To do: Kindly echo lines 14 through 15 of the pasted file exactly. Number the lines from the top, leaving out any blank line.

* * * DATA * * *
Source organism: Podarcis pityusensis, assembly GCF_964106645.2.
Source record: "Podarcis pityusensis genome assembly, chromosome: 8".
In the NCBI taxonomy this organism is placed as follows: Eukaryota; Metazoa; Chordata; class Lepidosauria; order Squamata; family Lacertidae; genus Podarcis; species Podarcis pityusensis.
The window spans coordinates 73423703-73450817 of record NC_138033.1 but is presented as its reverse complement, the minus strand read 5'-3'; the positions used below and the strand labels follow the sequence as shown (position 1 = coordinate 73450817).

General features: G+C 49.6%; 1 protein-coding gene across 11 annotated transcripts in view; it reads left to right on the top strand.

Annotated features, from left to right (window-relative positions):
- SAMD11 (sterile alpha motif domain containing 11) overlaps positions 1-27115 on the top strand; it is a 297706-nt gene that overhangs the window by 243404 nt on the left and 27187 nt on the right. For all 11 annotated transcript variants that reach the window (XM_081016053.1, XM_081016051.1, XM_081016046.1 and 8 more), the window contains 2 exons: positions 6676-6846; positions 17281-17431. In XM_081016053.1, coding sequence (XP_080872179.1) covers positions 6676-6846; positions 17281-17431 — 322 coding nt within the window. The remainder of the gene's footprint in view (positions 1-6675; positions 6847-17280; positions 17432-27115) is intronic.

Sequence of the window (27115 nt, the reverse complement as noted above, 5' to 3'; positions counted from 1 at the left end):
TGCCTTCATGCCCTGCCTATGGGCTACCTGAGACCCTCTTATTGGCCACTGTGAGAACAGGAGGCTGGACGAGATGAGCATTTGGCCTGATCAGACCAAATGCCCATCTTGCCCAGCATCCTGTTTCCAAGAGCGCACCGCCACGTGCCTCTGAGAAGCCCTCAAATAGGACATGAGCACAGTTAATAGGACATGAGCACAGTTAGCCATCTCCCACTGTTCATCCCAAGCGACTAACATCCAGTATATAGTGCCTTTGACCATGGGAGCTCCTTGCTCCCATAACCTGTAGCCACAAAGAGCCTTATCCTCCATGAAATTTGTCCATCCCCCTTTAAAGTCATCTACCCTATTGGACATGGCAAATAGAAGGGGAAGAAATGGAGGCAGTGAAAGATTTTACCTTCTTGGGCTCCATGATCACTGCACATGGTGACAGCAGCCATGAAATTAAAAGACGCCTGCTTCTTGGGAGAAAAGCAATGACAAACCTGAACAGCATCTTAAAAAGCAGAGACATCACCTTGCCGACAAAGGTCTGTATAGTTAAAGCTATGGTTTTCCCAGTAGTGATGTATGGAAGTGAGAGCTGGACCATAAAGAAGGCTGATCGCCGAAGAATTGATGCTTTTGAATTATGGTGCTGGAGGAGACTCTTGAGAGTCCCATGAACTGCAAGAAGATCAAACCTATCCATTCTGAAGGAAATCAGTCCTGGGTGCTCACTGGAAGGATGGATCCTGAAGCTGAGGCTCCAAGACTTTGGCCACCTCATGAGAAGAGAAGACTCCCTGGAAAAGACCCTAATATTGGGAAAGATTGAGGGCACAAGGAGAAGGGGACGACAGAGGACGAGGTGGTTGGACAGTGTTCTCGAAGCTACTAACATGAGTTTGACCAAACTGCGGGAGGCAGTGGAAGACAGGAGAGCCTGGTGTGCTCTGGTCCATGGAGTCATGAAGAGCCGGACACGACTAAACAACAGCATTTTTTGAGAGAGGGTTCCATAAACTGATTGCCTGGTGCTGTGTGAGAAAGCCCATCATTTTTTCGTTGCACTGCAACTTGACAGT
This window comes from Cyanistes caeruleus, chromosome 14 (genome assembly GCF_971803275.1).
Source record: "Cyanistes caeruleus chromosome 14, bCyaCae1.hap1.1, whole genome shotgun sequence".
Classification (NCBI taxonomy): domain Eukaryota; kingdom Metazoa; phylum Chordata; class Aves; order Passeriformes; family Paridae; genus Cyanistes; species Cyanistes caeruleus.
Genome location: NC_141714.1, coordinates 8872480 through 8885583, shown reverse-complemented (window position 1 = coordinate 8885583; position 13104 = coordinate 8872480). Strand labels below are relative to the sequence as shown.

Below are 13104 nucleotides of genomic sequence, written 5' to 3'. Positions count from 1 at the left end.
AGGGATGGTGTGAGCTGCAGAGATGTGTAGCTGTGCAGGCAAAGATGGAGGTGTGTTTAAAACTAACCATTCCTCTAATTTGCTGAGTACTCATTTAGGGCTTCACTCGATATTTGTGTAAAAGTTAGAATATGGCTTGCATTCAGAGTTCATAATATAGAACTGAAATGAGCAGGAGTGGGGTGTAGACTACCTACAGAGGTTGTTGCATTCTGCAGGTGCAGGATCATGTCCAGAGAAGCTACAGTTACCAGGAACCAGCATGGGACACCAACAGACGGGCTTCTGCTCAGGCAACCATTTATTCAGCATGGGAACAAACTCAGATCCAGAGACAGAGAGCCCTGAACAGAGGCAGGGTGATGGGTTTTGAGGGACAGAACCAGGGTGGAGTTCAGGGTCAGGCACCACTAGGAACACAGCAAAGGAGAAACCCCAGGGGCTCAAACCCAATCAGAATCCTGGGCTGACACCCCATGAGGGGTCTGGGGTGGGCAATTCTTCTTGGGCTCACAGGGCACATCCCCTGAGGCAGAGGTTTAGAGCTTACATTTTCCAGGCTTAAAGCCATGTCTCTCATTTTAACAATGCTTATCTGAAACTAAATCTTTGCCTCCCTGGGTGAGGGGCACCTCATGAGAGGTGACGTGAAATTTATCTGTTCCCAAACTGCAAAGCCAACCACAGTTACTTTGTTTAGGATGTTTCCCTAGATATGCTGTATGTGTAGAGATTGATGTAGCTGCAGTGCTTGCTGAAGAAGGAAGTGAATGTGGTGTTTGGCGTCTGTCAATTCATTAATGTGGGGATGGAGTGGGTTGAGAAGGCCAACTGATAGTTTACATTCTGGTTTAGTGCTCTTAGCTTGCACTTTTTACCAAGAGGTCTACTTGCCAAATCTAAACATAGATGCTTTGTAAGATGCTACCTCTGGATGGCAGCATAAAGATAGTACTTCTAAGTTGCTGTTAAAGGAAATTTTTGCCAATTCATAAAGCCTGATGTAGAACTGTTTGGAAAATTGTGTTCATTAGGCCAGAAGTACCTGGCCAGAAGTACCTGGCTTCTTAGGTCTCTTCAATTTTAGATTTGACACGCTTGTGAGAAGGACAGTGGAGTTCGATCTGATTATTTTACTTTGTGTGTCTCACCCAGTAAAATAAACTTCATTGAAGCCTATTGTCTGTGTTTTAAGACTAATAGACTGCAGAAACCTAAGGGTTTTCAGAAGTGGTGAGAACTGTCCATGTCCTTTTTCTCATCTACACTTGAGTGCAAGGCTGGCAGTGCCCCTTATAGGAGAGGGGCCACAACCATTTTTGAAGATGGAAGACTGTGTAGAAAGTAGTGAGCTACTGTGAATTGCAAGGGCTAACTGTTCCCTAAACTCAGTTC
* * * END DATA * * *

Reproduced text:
Below are 13104 nucleotides of genomic sequence, written 5' to 3'. Positions count from 1 at the left end.
AGGGATGGTGTGAGCTGCAGAGATGTGTAGCTGTGCAGGCAAAGATGGAGGTGTGTTTAAAACTAACCATTCCTCTAATTTGCTGAGTACTCATTTAGGGCTTCACTCGATATTTGTGTAAAAGTTAGAATATGGCTTGCATTCAGAGTTCATAATATAGAACTGAAATGAGCAGGAGTGGGGTGTAGACTACCTACAGAGGTTGTTGCATTCTGCAGGTGCAGGATCATGTCCAGAGAAGCTACAGTTACCAGGAACCAGCATGGGACACCAACAGACGGGCTTCTGCTCAGGCAACCATTTATTCAGCATGGGAACAAACTCAGATCCAGAGACAGAGAGCCCTGAACAGAGGCAGGGTGATGGGTTTTGAGGGACAGAACCAGGGTGGAGTTCAGGGTCAGGCACCACTAGGAACACAGCAAAGGAGAAACCCCAGGGGCTCAAACCCAATCAGAATCCTGGGCTGACACCCCATGAGGGGTCTGGGGTGGGCAATTCTTCTTGGGCTCACAGGGCACATCCCCTGAGGCAGAGGTTTAGAGCTTACATTTTCCAGGCTTAAAGCCATGTCTCTCATTTTAACAATGCTTATCTGAAACTAAATCTTTGCCTCCCTGGGTGAGGGGCACCTCATGAGAGGTGACGTGAAATTTATCTGTTCCCAAACTGCAAAGCCAACCACAGTTACTTTGTTTAGGATGTTTCCCTAGATATGCTGTATGTGTAGAGATTGATGTAGCTGCAGTGCTTGCTGAAGAAGGAAGTGAATGTGGTGTTTGGCGTCTGTCAATTCATTAATGTGGGGATGGAGTGGGTTGAGAAGGCCAACTGATAGTTTACATTCTGGTTTAGTGCTCTTAGCTTGCACTTTTTACCAAGAGGTCTACTTGCCAAATCTAAACATAGATGCTTTGTAAGATGCTACCTCTGGATGGCAGCATAAAGATAGTACTTCTAAGTTGCTGTTAAAGGAAATTTTTGCCAATTCATAAAGCCTGATGTAGAACTGTTTGGAAAATTGTGTTCATTAGGCCAGAAGTACCTGGCCAGAAGTACCTGGCTTCTTAGGTCTCTTCAATTTTAGATTTGACACGCTTGTGAGAAGGACAGTGGAGTTCGATCTGATTATTTTACTTTGTGTGTCTCACCCAGTAAAATAAACTTCATTGAAGCCTATTGTCTGTGTTTTAAGACTAATAGACTGCAGAAACCTAAGGGTTTTCAGAAGTGGTGAGAACTGTCCATGTCCTTTTTCTCATCTACACTTGAGTGCAAGGCTGGCAGTGCCCCTTATAGGAGAGGGGCCACAACCATTTTTGAAGATGGAAGACTGTGTAGAAAGTAGTGAGCTACTGTGAATTGCAAGGGCTAACTGTTCCCTAAACTCAGTTC